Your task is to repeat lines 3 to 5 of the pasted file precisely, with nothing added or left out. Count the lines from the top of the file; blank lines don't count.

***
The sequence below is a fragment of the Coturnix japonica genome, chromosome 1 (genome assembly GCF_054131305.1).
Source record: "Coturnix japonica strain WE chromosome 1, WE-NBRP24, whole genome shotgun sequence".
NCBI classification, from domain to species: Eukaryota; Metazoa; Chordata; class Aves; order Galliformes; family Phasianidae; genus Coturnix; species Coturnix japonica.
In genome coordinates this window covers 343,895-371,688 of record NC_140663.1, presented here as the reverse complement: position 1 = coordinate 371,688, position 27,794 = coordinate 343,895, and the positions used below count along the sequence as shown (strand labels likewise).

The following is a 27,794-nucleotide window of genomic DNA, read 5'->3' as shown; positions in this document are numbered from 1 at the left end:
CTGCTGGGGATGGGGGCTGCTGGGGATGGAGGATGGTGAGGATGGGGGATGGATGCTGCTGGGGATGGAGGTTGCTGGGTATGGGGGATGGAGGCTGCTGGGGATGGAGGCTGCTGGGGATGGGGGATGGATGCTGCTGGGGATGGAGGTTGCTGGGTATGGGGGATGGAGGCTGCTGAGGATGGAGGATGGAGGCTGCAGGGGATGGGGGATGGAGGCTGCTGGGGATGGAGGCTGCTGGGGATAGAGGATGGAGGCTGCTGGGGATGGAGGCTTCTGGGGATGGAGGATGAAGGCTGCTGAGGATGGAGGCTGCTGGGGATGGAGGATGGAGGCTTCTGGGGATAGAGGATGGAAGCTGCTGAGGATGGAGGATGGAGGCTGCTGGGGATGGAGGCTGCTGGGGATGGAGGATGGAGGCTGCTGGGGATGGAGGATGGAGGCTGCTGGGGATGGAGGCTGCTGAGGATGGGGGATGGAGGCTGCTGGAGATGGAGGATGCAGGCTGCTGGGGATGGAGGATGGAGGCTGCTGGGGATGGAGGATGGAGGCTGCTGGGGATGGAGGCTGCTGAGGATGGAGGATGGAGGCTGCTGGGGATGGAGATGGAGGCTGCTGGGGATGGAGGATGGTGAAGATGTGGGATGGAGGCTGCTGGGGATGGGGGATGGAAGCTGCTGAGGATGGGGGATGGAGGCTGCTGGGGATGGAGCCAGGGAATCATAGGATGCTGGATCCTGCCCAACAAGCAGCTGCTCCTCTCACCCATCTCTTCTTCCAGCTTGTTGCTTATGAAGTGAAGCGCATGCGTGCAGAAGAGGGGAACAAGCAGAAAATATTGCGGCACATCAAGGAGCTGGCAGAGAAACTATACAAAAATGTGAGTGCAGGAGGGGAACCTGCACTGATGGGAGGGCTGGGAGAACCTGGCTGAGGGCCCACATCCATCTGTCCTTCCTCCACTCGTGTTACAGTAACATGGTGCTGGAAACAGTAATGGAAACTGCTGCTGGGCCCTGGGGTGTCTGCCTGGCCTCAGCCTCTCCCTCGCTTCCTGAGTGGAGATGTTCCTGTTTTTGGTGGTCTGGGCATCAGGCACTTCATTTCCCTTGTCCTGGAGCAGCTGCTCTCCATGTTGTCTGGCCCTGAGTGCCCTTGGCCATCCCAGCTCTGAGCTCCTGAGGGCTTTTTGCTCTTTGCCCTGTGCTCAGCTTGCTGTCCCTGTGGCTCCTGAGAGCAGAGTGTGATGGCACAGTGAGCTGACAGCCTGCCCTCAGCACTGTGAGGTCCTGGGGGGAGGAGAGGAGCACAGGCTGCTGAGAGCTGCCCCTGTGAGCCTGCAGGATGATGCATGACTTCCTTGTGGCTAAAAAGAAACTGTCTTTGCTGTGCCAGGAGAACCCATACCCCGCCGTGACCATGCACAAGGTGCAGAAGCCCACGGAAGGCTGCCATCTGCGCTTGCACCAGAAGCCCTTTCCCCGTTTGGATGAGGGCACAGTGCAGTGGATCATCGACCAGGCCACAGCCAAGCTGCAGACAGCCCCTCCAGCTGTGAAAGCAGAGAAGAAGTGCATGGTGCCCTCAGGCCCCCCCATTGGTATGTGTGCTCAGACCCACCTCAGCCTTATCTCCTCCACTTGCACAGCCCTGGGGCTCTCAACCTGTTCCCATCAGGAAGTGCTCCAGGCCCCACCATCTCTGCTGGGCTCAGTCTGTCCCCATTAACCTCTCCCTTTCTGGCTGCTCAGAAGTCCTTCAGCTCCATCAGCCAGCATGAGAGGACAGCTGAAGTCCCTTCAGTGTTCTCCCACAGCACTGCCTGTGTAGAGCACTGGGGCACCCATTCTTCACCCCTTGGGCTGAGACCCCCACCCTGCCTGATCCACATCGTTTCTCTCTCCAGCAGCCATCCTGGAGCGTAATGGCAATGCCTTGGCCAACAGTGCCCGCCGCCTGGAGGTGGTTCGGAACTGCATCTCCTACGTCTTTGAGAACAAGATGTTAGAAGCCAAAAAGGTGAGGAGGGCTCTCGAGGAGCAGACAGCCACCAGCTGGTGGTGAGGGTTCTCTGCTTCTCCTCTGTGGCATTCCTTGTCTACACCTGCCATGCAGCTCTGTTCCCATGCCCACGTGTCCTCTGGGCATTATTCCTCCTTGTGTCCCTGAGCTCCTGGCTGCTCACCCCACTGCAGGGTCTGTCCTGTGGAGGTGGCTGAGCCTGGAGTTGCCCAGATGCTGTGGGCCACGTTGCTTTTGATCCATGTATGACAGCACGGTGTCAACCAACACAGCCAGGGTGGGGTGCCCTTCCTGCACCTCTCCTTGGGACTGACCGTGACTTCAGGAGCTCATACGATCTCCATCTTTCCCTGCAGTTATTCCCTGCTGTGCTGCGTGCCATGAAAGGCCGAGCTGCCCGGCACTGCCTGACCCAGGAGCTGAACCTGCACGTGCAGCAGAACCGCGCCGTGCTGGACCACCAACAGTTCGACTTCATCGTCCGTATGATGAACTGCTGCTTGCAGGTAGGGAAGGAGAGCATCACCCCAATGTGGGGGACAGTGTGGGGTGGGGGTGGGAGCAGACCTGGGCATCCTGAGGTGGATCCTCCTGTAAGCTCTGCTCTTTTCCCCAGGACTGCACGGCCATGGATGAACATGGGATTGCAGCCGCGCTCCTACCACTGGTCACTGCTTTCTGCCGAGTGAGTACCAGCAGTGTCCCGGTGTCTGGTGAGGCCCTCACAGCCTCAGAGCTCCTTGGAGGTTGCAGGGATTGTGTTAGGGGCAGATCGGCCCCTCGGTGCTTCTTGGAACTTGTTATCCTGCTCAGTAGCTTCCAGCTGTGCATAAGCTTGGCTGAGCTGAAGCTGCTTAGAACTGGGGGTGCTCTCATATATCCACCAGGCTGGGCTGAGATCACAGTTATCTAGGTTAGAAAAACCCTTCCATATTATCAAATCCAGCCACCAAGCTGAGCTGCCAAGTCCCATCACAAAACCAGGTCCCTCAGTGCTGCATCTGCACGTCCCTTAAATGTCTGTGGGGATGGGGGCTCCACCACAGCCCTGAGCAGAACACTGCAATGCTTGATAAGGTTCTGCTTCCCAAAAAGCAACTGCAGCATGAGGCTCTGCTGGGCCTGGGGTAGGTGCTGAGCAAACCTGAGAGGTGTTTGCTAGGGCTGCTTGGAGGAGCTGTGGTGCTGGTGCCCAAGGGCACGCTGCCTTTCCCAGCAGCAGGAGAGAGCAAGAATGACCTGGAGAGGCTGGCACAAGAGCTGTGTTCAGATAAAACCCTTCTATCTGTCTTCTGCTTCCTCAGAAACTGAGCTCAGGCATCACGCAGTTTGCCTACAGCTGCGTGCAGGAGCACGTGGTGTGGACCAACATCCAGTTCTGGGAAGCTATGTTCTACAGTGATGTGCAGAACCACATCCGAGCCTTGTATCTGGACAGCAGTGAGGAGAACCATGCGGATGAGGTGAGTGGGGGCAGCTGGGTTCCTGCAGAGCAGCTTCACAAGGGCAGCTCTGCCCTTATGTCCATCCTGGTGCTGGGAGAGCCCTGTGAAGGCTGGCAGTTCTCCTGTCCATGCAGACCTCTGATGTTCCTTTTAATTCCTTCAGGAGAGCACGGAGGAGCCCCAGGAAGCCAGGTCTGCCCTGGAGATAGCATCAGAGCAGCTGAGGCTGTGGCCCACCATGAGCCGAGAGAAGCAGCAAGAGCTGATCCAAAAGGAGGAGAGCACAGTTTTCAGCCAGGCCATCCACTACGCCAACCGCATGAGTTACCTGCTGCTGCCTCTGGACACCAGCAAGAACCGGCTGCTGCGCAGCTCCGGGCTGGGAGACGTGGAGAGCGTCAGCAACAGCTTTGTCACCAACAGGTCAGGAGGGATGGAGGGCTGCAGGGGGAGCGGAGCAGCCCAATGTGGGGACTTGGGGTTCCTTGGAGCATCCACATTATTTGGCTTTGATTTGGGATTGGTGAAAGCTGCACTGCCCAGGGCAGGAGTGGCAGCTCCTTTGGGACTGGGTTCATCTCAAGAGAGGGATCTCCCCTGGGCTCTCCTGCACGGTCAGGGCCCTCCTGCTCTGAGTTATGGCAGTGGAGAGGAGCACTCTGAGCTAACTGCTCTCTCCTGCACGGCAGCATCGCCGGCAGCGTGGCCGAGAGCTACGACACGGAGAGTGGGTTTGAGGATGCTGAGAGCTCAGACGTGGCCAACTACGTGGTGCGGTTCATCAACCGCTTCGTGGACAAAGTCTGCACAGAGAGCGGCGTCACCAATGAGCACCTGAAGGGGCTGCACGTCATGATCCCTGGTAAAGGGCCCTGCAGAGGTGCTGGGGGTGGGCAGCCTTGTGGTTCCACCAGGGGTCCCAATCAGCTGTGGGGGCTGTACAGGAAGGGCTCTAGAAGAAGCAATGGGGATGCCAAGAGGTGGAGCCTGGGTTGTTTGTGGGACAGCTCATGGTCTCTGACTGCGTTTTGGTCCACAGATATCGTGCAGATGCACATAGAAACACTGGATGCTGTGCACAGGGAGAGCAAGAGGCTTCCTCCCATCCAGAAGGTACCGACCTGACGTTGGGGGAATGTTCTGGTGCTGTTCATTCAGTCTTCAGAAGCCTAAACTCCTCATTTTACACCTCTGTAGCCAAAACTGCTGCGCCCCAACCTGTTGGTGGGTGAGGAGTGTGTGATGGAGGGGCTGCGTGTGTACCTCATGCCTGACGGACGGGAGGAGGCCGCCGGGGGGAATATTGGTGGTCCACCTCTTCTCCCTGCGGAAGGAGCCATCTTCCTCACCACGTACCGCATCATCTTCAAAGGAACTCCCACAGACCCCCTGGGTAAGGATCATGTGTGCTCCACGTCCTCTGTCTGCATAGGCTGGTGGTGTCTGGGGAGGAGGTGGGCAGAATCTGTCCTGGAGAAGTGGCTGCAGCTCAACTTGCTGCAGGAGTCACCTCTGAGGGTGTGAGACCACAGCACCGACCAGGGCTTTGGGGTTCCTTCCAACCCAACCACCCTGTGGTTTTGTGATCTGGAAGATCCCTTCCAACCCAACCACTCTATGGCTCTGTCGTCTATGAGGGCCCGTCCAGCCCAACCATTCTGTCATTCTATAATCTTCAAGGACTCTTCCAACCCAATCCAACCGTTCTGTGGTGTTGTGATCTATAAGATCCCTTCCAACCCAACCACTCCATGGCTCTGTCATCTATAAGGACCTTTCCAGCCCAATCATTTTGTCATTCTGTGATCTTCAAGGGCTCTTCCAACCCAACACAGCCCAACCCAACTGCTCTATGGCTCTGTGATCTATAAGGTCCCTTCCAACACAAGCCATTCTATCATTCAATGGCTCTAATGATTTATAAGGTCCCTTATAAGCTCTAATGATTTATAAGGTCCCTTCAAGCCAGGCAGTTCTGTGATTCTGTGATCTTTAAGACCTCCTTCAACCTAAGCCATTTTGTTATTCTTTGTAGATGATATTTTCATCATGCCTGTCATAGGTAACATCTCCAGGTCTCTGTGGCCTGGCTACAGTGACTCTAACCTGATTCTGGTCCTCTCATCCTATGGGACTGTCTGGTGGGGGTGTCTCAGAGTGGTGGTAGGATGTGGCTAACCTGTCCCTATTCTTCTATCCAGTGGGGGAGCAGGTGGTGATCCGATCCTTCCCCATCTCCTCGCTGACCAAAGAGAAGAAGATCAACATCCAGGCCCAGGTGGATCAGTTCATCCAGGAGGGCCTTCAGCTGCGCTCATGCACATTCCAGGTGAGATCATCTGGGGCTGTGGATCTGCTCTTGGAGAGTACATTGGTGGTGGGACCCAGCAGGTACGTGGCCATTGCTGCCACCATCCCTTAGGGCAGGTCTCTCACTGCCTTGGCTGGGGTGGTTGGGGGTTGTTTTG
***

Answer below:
NCBI classification, from domain to species: Eukaryota; Metazoa; Chordata; class Aves; order Galliformes; family Phasianidae; genus Coturnix; species Coturnix japonica.
In genome coordinates this window covers 343,895-371,688 of record NC_140663.1, presented here as the reverse complement: position 1 = coordinate 371,688, position 27,794 = coordinate 343,895, and the positions used below count along the sequence as shown (strand labels likewise).

The following is a 27,794-nucleotide window of genomic DNA, read 5'->3' as shown; positions in this document are numbered from 1 at the left end: